Specific Opportunities:

We are looking for a student who can build a highly non-magnetic robot to map magnetic fields with < 100 pT inhomogeneity over 50 cm cubed.

Such a device is needed to establish the base line to measure electric dipole moments, as wells as to build brain-computer interfaces using magnetometer technology.

Although this sounds simple, this has not been achieved anywhere before! With some new ideas and creativity, one has to evaluate systems to measure the robot's alignment using e.g. laser or gyroscopic methods and calibration mechanisms - with the boundary condition that all needs to be non-magnetic at the Piko-tesla level. We have already started and got some first experience. 

If you like a challenge with a fundamentally important goal but at the same time like to work hands-on, contact peter.fierlinger@tum.de

Master Thesis Opportunity

We are looking for a master thesis student to build the science module for a pico-satellite at a 450 km orbit, to map the magnetic field of the earth at 92 km altitude in the mesosphere through laser spectroscopy of sodium atoms.

Large telescopes use laser beams at the sodium wavelength pointing into the sky to generate a bright dot, an artificial star, in the mesosphere through fluorescence of sodium atoms. This dot is used to correct for atmospheric fluctuations to improve imaging.

Our project uses this knowledge, but for a different purpose: we mount the laser on a satellite and point downwards to the earth. When the light hits the mesosphere, a bright spot is generated. If the light is modulated at the electron spin resonance frequency corresponding to the magnitude of the earth field, this is a direct measure of the magnitude of the earth’s magnetic field.

The thesis work will be the test of the laser system in the lab, generating fluorescence, detecting the fluorescent light with a silicon photomultiplier and prepare components for a space exposure test at the international space station. Here you will learn atomic and particle physics techniques and applications. If you always wanted to build your own satellite and learn how satellite technology works, contact Florian Kuchler (florian.kuchler@tum.de)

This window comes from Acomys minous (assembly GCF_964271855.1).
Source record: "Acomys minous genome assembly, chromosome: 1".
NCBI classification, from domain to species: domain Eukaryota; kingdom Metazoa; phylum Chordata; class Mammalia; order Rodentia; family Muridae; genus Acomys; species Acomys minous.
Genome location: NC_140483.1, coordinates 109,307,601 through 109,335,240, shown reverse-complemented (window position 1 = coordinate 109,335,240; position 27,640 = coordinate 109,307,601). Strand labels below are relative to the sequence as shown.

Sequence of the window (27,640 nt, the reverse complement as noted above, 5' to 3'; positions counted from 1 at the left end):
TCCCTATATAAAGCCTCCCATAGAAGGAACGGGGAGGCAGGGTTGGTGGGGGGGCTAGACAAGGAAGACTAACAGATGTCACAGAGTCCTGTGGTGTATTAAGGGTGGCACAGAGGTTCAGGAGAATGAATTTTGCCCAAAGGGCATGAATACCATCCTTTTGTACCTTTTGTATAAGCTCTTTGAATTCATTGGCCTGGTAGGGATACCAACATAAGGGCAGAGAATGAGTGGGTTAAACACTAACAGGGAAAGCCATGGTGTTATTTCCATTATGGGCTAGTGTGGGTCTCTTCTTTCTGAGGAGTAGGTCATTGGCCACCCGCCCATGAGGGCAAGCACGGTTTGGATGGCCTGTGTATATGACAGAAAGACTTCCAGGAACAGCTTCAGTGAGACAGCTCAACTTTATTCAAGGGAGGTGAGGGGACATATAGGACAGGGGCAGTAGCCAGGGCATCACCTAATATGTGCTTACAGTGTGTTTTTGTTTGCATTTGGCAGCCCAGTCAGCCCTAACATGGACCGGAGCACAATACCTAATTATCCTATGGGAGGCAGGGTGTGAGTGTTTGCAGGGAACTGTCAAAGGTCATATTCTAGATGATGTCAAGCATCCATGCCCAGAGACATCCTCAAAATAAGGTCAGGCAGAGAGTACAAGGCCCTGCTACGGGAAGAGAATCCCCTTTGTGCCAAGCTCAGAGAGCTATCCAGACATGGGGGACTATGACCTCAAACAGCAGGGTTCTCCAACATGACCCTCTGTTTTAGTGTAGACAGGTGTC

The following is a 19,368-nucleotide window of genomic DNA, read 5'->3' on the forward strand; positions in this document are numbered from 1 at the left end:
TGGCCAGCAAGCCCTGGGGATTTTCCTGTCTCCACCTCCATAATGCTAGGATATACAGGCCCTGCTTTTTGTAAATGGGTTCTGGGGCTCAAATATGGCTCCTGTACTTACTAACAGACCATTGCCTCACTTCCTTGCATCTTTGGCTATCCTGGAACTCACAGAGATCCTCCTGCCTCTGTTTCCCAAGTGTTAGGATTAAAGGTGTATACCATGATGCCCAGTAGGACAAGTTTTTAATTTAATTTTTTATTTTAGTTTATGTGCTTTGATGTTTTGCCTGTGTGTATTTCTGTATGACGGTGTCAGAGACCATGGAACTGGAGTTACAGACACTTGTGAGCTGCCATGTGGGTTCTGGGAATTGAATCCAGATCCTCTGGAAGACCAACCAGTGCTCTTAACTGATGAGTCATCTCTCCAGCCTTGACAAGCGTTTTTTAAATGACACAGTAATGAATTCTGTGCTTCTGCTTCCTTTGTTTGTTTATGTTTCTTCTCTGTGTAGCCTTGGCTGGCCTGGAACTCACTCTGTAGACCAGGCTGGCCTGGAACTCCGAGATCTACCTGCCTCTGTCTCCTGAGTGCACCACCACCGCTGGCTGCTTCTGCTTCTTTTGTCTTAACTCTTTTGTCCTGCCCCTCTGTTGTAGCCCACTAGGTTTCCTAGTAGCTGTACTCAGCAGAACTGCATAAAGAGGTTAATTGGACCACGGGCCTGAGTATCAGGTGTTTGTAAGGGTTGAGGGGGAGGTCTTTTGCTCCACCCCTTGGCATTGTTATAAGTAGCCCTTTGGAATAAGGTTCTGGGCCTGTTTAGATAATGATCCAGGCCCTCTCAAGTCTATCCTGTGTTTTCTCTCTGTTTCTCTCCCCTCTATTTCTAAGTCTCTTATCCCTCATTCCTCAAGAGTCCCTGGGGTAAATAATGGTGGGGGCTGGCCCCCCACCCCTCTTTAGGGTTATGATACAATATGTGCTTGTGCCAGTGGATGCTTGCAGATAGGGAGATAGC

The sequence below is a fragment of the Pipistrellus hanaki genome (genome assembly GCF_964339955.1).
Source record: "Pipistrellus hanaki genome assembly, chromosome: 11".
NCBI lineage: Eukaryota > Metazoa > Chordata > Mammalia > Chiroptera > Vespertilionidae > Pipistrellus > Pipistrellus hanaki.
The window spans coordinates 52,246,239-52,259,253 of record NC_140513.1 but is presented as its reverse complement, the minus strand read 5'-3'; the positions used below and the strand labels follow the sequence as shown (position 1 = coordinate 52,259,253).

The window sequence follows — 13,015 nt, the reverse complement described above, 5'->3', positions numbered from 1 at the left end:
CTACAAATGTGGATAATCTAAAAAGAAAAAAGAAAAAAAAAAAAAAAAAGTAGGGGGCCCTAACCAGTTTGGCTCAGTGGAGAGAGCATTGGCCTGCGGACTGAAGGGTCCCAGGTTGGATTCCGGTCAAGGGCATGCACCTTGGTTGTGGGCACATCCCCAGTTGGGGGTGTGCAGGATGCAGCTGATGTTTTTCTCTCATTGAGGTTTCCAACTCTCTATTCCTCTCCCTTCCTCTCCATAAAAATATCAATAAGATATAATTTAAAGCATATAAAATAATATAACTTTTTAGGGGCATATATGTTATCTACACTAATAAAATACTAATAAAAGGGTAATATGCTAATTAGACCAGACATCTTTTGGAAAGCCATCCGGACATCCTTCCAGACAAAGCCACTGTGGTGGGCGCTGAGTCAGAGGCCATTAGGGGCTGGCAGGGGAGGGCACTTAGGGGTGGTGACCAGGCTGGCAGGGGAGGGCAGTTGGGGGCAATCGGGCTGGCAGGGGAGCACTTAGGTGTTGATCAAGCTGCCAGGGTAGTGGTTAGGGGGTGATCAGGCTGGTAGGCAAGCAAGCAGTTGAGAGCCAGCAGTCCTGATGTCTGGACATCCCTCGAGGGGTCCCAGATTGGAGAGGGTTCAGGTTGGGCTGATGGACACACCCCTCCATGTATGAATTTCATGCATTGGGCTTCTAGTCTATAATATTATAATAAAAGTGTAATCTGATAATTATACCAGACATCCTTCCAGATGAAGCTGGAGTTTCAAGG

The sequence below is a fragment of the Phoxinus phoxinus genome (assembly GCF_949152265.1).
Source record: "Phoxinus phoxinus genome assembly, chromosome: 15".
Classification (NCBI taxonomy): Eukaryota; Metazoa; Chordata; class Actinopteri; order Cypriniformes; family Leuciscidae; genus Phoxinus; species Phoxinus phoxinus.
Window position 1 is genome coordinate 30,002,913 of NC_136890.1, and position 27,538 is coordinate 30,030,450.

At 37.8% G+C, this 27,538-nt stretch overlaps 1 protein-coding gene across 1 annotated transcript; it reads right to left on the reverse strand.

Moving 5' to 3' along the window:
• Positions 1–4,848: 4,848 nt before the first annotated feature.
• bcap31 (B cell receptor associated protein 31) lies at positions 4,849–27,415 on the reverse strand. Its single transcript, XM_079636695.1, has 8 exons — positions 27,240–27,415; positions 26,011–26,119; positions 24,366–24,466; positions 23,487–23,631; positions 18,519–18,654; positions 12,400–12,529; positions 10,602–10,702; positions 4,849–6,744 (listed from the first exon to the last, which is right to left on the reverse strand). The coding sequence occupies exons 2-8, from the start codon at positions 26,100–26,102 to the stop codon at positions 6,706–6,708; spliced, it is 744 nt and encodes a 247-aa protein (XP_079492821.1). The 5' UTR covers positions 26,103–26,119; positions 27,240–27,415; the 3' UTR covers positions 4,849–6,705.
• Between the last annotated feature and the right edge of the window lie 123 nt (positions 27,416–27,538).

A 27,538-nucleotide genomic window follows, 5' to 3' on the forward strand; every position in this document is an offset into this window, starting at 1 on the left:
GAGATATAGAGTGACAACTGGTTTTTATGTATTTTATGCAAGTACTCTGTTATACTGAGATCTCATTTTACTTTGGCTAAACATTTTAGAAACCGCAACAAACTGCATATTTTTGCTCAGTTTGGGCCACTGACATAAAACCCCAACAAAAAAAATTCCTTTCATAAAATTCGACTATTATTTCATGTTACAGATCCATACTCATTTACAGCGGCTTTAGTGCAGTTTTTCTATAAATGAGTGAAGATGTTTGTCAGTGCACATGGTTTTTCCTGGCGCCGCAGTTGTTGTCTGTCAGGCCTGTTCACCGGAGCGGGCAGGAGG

Bachelor thesis opportunity

Based on our expertise in precision measurements of magnetic fields, we are extending our field of research into magnetic field reconstruction, in particular by measuring the spatial distribution of magnetic fields using sensor arrays.

Spatial monitoring of magnetic fields and reconstructing their sources has an impact in several of our group's research fields, e.g., in better understanding the magnetic field generated by the human heart or in studying magnetic field disturbances in high precision experiments based on spin clocks.

We are seeking a highly motivated student who will, as a first step, design and realize a test setup with a spatial array of magnetic field sensors, develop the multi-channel readout DAQ system, and characterize the test setup.

The performance of the test setup is evaluated in the second part by reconstructing simple magnetic field sources as test cases. For this, a reconstruction algorithm has to be implemented and tested.

Students can learn to work with magnetic field sensors and DAQ systems and develop programming skills.

Please contact Philipp Rößner (philipp.roessner@tum.de) if you are interested!

Master Thesis Opportunity

At our lab we are currently building an electrostatic particle storage ring, initially for a dark matter search (https://arxiv.org/pdf/2211.08439.pdf). During this year, we are setting up the hardware for the first stage: a 30 kV barium ion source and the whole experimental hardware of the ring with 2 m side length, here in the lab at our chair in Garching. This includes a vacuum system, electrodes for keeping particles on their trajectories and means for monitoring the particle beam. To perform a dark matter search, we polarize the Ba+ with lasers and lock the electron spin precession to the cyclotron frequency of the beam, effectively forming a crazy magnetic field sensor. Dark matter or other exotic physics would modulate the precession, and we can observe this via laser spectroscopy.